Drop the burger, Big Gulp, and fries—you might just breathe a little easier. A poor diet may impair lung function and make asthma symptoms worse, suggests new research presented at the 2014 meeting of the Thoracic Society of Australia and New Zealand.
Researchers examined the diets of people with and without asthma, assessing the diets based on their potential to cause inflammation in the body. The results: People with less healthy, more inflammatory diets were more likely to have asthma than people with healthier, less inflammatory diets. And among people who already had asthma, those with the worst diets had the worst symptoms.
So how exactly does sugary, greasy fare—the stuff known to cause inflammation in the body—mess with your ability to breathe? “Inflammation occurs as the body tries to protect itself from injury,” says Lisa Wood, PhD, lead researcher and nutritional biochemist at the University of Newcastle. “When we do things like consume excessive saturated fat, our bodies’ immune cells respond to the saturated fatty acids in the same way they would to an invading pathogen—they release pro-inflammatory chemicals—and these can damage organs like the lungs.”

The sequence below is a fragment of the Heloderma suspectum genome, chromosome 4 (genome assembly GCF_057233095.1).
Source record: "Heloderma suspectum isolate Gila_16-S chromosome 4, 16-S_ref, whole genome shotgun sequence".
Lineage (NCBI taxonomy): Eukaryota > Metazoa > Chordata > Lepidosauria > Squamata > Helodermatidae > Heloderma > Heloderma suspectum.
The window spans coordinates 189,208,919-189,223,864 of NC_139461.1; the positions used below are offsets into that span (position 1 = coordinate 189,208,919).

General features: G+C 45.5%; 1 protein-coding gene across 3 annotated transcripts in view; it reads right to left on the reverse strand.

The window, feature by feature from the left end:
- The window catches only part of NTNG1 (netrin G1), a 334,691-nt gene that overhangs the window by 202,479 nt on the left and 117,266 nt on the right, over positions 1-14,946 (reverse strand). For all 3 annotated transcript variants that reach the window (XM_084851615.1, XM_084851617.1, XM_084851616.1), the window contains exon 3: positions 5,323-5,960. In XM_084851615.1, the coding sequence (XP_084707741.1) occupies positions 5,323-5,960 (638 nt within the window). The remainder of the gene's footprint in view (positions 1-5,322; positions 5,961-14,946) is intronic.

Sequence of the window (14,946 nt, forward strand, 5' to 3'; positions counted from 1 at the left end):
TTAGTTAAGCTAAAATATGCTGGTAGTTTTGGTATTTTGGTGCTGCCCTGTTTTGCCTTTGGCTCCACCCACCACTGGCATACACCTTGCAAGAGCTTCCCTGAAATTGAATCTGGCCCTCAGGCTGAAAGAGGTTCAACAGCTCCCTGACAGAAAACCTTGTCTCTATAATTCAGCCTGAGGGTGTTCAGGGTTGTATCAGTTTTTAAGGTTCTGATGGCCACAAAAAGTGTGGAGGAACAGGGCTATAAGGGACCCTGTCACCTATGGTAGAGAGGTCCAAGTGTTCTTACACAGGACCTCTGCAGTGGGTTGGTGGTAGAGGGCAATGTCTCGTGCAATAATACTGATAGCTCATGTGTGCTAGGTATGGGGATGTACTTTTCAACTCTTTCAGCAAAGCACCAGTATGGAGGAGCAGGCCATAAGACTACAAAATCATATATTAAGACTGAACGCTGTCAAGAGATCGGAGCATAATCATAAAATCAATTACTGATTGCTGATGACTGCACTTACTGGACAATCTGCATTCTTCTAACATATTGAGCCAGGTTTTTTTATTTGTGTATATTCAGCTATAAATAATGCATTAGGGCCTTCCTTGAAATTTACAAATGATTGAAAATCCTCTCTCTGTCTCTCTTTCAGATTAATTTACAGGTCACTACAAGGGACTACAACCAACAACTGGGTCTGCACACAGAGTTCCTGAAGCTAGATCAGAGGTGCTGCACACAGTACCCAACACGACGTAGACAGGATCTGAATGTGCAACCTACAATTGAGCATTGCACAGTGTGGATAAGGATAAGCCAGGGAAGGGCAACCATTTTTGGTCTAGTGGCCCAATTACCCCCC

Since these inflammatory chemicals affect most major organs—not just our lungs—it’s no surprise that poor diet can contribute to everything from heart disease to diabetes to rheumatoid arthritisflare-ups. But just as a crummy diet can harm the body, a healthy one can help repair it: A previous study conducted by Dr. Wood found that people on a diet rich in fruits and vegetables had fewerasthma attacks than people eating less produce per day.
Consider this yet another reason to swap out sugary, saturated- and trans-fat laden junk for more fruits, veggies, and nourishing whole foods. Check out Prevention’s 100 Cleanest Packaged Food Awards for grocery store staples you can feel good about eating. Every pick on our list is free of genetically modified ingredients and is low in sugar and sodium.